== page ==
Some questions have come up again regarding the language that can be utilized when designing and sharing learning targets and success criteria. We have put together the following resource from Learning Targets, by Moss and Brookhart, to support your thinking while you design your lessons. When thinking about learning targets, we ask ourselves the following guiding questions:

  1. Does the learning target identify a lesson sized chunk of learning?
  2. Is the target directly related to a standard and the students next step in learning?
  3. Is the target written in student friendly language?
  4. Does the learning target enable students to see themselves as the agents of learning?


For example, “We are learning to…” or “I can…” or “Today we will learn…” Does the target focus on learning rather than on a task or activity? Can this target be measured?

Is the target “just right in size”? Does it contain only one action or piece of content?


Success Criteria: Describes to the students how well they are learning based on the target. How will you describe mastery to the students, so they will know where they are in relation to mastery – the distance between their performance and the center of the bull’s eye-so that they can assess their progress.

  • Success criteria written as one sentence “I can…” statements can be sufficient; sometime an organized set of “I can…”. Statements are needed to provide students with the most useful description of success.
  • A checklist that allows students to self-assess their learning may also be appropriate.

Alumni Spotlight: Ethan T. Minier

Ethan graduated from NHS as the Class of 2008 Salutatorian. Graduating with distinct honors he was also a member of several clubs including the National Honor Society. In addition to excelling in the classroom, he also excelled on the field. He was a triple varsity letter recipient, having participated year-round in soccer, indoor track, and outdoor track. Throughout his athletic-career at NHS he consistently received the scholar-athlete award and also had the honor of being named captain of both the junior-varsity and varsity soccer teams.


After NHS, Ethan attended Syracuse University. In 2012, he graduated Summa Cum Laude from Syracuse University with a B.S. in Aerospace Engineering and minors in mathematics and physics. Following graduation, he moved to Atlanta, GA to attend the Georgia Institute of Technology after being admitted to the Aerospace Engineering Ph.D. program and receiving a graduate research assistantship, which fully sponsored his education. In 2015, he graduated Summa Cum Laude from Georgia Institute of Technology with a M.S. in Aerospace Engineering. Following this in 2015, he officially became a Ph.D. Candidate after passing his qualification examinations. In 2016, he successfully proposed his dissertation on the design of manufacturing environments subject to uncertain and evolving market and business model conditions. He is set to complete his Ph.D. in August of 2018. In 2017, Ethan became a dual degree MBA Candidate at the Georgia Institute of Technology after acceptance into the nationally ranked Scheller College of Business Full-Time MBA program.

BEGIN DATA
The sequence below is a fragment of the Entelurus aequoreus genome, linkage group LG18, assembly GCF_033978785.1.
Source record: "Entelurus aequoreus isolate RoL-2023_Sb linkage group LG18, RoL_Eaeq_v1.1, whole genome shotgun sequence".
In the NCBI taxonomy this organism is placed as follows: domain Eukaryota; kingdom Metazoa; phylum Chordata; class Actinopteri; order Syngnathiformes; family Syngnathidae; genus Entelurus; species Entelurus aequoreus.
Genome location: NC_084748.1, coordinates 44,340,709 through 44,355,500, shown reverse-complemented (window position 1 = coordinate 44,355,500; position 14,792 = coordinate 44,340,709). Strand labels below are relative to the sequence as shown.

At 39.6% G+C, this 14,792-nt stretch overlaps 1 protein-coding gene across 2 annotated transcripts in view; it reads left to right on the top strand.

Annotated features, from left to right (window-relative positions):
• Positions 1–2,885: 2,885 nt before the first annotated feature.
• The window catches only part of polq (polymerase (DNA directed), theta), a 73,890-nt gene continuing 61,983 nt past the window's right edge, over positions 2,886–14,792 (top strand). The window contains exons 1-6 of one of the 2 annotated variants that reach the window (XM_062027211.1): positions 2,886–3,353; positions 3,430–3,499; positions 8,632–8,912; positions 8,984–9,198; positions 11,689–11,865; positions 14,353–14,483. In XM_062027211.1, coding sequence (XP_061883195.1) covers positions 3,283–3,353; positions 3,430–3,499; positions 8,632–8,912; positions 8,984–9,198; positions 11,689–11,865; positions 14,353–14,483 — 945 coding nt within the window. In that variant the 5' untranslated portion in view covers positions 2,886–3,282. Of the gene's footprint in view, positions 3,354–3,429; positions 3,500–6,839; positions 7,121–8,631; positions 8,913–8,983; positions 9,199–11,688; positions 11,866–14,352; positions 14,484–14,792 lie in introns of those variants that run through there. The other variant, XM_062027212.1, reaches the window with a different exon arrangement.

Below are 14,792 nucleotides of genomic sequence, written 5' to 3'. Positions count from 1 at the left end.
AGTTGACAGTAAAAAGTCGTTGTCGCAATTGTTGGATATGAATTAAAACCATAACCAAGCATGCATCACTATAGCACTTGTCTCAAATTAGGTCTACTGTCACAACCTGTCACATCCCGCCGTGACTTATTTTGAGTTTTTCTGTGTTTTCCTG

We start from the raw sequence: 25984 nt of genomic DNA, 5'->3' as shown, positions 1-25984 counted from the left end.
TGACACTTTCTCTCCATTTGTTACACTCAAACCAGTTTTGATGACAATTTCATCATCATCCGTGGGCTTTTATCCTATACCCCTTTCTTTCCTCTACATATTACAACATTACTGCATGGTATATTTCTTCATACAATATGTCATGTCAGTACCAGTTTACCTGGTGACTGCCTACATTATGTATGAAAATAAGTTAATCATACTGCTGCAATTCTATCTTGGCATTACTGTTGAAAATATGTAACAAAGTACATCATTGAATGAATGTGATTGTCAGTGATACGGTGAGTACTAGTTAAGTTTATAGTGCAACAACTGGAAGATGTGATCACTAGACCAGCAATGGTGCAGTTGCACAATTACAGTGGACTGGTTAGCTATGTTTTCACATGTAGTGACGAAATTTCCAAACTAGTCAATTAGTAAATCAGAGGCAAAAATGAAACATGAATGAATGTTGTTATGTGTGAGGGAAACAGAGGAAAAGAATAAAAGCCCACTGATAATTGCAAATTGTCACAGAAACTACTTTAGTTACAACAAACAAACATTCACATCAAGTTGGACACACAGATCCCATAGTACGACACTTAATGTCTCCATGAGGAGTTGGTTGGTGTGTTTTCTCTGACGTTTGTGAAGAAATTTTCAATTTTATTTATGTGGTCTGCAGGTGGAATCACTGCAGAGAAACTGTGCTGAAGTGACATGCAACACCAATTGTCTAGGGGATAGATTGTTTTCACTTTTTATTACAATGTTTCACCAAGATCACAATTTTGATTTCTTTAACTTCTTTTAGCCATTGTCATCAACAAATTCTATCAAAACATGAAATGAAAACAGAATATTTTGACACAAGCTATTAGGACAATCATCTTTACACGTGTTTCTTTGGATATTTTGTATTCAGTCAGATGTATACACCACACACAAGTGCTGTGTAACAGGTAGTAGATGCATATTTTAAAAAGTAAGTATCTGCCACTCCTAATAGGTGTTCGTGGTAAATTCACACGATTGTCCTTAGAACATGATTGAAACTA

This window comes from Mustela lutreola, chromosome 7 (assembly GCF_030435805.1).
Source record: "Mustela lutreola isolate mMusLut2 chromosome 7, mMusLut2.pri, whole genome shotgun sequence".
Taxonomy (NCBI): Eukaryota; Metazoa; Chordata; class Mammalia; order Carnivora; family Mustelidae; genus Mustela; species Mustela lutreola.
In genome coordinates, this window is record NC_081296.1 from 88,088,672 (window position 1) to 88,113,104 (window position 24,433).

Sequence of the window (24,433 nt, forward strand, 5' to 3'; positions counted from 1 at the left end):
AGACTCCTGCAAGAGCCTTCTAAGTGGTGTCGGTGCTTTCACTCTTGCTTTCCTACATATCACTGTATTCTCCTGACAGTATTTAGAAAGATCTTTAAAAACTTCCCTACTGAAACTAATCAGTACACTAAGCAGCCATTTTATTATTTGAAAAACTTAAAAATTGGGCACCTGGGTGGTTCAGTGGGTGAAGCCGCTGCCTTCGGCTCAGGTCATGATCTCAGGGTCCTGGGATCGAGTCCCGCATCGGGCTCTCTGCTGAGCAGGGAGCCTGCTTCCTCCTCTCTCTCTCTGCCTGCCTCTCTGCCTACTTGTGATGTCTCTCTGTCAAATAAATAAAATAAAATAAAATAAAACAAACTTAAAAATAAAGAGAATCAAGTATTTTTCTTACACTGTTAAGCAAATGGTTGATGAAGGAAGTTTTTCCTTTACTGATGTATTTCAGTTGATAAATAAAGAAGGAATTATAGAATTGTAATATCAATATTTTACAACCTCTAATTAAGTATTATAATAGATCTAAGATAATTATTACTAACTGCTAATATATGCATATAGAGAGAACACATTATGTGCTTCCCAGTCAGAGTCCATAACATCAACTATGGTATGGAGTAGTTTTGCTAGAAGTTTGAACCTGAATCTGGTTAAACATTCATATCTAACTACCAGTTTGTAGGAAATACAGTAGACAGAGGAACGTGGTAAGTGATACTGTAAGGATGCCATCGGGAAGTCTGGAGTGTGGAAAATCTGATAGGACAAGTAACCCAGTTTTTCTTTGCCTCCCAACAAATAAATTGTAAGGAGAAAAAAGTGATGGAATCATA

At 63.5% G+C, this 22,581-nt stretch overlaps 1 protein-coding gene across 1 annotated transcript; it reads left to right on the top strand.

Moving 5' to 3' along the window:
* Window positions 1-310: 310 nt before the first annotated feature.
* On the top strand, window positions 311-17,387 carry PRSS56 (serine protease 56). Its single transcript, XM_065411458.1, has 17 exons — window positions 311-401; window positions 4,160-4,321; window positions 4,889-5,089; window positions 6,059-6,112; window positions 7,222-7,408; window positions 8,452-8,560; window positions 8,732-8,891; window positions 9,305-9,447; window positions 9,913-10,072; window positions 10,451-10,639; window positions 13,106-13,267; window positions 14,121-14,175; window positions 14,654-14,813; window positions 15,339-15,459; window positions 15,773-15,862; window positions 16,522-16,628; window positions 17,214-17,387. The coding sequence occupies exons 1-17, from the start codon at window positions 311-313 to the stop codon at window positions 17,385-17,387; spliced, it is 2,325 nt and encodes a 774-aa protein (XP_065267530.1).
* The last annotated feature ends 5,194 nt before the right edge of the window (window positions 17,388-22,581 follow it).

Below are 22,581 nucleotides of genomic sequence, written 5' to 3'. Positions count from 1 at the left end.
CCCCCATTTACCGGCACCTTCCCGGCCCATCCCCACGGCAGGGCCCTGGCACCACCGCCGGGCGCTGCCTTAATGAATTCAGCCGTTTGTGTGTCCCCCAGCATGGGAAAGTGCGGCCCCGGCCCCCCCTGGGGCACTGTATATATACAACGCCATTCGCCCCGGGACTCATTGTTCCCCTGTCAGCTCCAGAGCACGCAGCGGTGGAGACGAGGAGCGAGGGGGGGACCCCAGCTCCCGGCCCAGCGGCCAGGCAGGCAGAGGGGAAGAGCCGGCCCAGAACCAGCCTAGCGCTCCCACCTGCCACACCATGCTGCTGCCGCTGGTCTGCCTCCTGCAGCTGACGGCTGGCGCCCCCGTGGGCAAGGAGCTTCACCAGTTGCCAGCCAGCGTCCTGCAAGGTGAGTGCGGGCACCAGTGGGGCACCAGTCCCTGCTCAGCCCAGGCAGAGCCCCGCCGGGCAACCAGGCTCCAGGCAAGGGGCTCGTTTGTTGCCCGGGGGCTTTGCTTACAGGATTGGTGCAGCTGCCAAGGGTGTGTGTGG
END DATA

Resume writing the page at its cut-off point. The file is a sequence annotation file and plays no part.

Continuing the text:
Currently Ethan is a Dual Ph.D. Aerospace Engineering and MBA Candidate at Georgia Institute of Technology and part time entrepreneur, holding an executive position at ProTek Manufacturing Inc. He is set to complete his academic studies this August (2018). Ethan also currently works as a Graduate Researcher at the Aerospace Systems Design Laboratory at GT performing research for entities such as The Boeing Company, SAFRAN, and the Air Force Research Laboratory.


Following his academic journey, Ethan plans to take the next year to travel and explore the world. His adventures will begin by personally converting a sprinter van into an environmentally-friendly camper van, which he will leverage to tour the U.S. and Canada hitting as many national parks, breweries, and significant landmarks as possible. In addition to this, Ethan plans on backpacking about Europe, New Zealand, and further Southeast Asia. Along the way he intends to immerse himself in the various cultures taking on miscellaneous jobs, which he believes is a great way to not only learn the culture, but also acquire new life skills and diversify his experiences.


If Ethan, at just twenty-seven, could provide words of wisdom, they would be to explore all that this world has to offer. A quote by J. R. R. Tolkien for which Ethan values highly is as follows: “Not all those who wander are lost.” Let yourself wander, don’t settle for what is in your immediate bubble and don’t be afraid to explore. The world has much to offer, so many new and interesting experiences just waiting for you to acquire. Don’t let your fearful inhibitions prevent you from acquiring these experiences. Further, don’t be afraid to fail, dream big, and above all, value creativity! Don’t let society strip you of this; fight to always be unique and be proud of what makes you so! Always remember, “To live is the rarest thing in the world. Most people exist, that is all.” – Oscar Wilde

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Close Up (send me a picture)

The Newark High School Mission, Vision and Values

The Newark High School Mission: We are a school community with deeply held hometown pride, committed to readying young people to be life-long learners with experiences aimed at continuously motivating us to hone our skills in the complex tasks of teaching and learning. Our community is devoted to providing supports for the aspirations of our adolescents as they mature into adults with ambitious plans for college and careers.

The Newark High School Vision: Staff embody the school values and impart confidence while providing an inviting classroom environment with clear expectations and specific academic and behavioral goals. Students embody the school values through intellectual and emotional perseverance. Families embody the school values while remaining actively involved as advocates for their children and supporters of the school programs and staff.

The Newark High School Values: Safe, Responsible, Trustworthy, and Respectful.